As shown in Figure 11(a–d), the packaged PZT thin film tactile sensor was touched and moved back and forth on the human skin. During the multiple tests (>100 times), no damages or scratches were found on the human skin. We also compared the safety of the unpackaged stainless steel plate and our packaged PZT tactile sensor. A scratch line was observed on a paper when touching and moving the unpackaged stainless steel plate over a paper while no scratches were observed when using our packaged PZT tactile sensor. From these safety tests, it is concluded that our packaged PZT thin film sensor with a stainless steel substrate is very safe for human pulse measurements.

4. Conclusions

We have successfully fabricated PZT flexible tactile sensors using a sol-gel deposition process. The PZT thin-film was deposited on the flexible stainless steel substrate to enable broad pulse detection capability for various human body regions, such as the carotid region, the brachial region, the finger, the ankle artery, the radial artery, and the apical region. The PZT flexible tactile sensor is sensitive to several human body regions with various geometries. The amplitude of the human pulse waveform is large on the carotid artery, whereas that the finger region is small. Using the proposed PZT-based flexible tactile sensors, a wide range of pulse sensing from numerous regions of the human body can be achieved for the monitoring human health. Finally, human body pulse wave velocities from the apical pulse region to the carotid region, the brachial artery region, the finger, and the ankle artery of the human body were estimated and the results were consistent.

The authors are grateful to the funding support from Nation Science Council, Taiwan under contract number NSC-101-2220-E-002-002-.

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Figure 1. Preparation process of PZT solution Device.

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Figure 1. Preparation process of PZT solution Device.
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Figure 2. (a) Fabrication process of PZT flexible tactile sensors, (b) a packaged PZT thin film tactile sensor, (c) detailed geometries and dimensions of the different parts of tactile sensor.

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Figure 2. (a) Fabrication process of PZT flexible tactile sensors, (b) a packaged PZT thin film tactile sensor, (c) detailed geometries and dimensions of the different parts of tactile sensor.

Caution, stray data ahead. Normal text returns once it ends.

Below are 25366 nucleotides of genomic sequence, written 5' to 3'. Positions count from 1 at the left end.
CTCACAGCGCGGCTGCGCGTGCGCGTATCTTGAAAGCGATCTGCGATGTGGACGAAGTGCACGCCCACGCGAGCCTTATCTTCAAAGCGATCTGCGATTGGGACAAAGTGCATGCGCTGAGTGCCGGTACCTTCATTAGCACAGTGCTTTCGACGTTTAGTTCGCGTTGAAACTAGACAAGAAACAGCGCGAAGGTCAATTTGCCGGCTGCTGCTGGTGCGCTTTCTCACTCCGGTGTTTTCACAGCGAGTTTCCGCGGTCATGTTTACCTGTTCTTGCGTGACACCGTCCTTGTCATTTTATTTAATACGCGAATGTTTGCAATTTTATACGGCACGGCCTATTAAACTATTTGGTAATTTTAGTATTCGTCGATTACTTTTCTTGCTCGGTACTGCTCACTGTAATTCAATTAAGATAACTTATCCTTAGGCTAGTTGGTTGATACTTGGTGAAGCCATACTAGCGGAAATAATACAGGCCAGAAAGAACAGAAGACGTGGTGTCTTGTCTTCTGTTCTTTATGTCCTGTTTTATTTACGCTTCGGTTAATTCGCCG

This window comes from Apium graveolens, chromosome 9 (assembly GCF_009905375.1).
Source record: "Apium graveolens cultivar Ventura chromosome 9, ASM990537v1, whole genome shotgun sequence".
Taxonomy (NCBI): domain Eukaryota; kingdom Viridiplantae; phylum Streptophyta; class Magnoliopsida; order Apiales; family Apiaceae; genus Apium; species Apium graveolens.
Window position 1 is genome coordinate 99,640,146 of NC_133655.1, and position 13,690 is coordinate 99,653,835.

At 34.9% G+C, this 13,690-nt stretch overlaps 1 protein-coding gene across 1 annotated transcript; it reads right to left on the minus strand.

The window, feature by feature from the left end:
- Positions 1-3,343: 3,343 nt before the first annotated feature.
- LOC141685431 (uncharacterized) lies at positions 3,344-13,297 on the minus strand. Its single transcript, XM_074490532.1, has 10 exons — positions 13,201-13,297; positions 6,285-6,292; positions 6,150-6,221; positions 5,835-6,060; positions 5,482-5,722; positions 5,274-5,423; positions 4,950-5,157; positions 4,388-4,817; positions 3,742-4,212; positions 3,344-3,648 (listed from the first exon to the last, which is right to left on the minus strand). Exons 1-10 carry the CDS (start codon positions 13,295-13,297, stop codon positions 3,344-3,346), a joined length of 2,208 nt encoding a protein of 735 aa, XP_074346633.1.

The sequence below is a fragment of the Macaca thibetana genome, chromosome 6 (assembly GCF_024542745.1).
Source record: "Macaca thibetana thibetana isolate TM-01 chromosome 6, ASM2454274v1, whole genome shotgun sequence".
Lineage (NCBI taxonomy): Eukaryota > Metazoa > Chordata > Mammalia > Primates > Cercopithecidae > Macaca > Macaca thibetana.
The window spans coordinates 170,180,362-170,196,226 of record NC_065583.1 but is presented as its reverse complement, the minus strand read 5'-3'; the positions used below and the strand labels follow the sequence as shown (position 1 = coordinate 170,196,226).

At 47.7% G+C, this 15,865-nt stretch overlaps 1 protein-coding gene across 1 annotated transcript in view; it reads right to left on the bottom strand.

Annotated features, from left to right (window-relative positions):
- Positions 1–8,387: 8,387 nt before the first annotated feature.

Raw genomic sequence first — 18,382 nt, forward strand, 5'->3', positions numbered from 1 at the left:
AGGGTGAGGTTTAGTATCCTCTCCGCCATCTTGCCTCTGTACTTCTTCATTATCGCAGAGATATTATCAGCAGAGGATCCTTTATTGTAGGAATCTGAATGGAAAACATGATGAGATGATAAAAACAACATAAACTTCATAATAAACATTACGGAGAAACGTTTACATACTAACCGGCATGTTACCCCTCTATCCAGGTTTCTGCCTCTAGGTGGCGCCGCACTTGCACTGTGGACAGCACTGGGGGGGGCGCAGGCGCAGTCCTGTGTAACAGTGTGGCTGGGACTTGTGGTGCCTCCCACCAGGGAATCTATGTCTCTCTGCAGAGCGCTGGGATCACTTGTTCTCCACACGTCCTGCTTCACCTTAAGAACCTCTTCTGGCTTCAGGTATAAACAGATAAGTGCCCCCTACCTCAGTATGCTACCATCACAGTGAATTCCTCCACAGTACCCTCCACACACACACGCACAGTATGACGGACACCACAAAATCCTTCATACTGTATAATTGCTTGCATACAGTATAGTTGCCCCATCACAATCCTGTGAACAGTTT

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Figure 3. Experimental set-up for PZT flexible tactile sensor characterizations.

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Figure 3. Experimental set-up for PZT flexible tactile sensor characterizations.
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Figure 4. PZT thin films deposited from single or multilayer spin coating (a) single layer (b) double layer (c) triple layer.

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Figure 4. PZT thin films deposited from single or multilayer spin coating (a) single layer (b) double layer (c) triple layer.
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Figure 5. A PZT thin film crystal orientation on flexible stainless steel substrate.

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Figure 5. A PZT thin film crystal orientation on flexible stainless steel substrate.
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Figure 6. (a) Iron bars with different radius, (b) test set-up of our sensor flexibility testing, (c) J-E curves of our PZT sensor mounted without and with iron bars at different radius of R1–R3.

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Figure 6. (a) Iron bars with different radius, (b) test set-up of our sensor flexibility testing, (c) J-E curves of our PZT sensor mounted without and with iron bars at different radius of R1–R3.
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Figure 7. (a)The heart systolic to diastolic and to produce the general human pulse waveform (b) the PZT tactile sensor to measure the human body artery pulse region.